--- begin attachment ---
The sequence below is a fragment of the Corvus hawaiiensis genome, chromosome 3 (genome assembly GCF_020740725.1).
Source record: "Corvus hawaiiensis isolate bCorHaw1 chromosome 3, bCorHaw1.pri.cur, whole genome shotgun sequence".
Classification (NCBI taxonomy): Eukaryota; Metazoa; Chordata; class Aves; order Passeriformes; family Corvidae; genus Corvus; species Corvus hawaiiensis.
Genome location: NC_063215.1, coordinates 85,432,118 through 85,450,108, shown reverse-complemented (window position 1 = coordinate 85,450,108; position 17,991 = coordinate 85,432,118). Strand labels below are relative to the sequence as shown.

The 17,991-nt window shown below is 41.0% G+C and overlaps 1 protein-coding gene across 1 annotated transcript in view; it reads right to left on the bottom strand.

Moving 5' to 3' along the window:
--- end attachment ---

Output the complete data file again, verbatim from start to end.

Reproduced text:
The sequence below is a fragment of the Corvus hawaiiensis genome, chromosome 3 (genome assembly GCF_020740725.1).
Source record: "Corvus hawaiiensis isolate bCorHaw1 chromosome 3, bCorHaw1.pri.cur, whole genome shotgun sequence".
Classification (NCBI taxonomy): Eukaryota; Metazoa; Chordata; class Aves; order Passeriformes; family Corvidae; genus Corvus; species Corvus hawaiiensis.
Genome location: NC_063215.1, coordinates 85,432,118 through 85,450,108, shown reverse-complemented (window position 1 = coordinate 85,450,108; position 17,991 = coordinate 85,432,118). Strand labels below are relative to the sequence as shown.

The 17,991-nt window shown below is 41.0% G+C and overlaps 1 protein-coding gene across 1 annotated transcript in view; it reads right to left on the bottom strand.

Moving 5' to 3' along the window: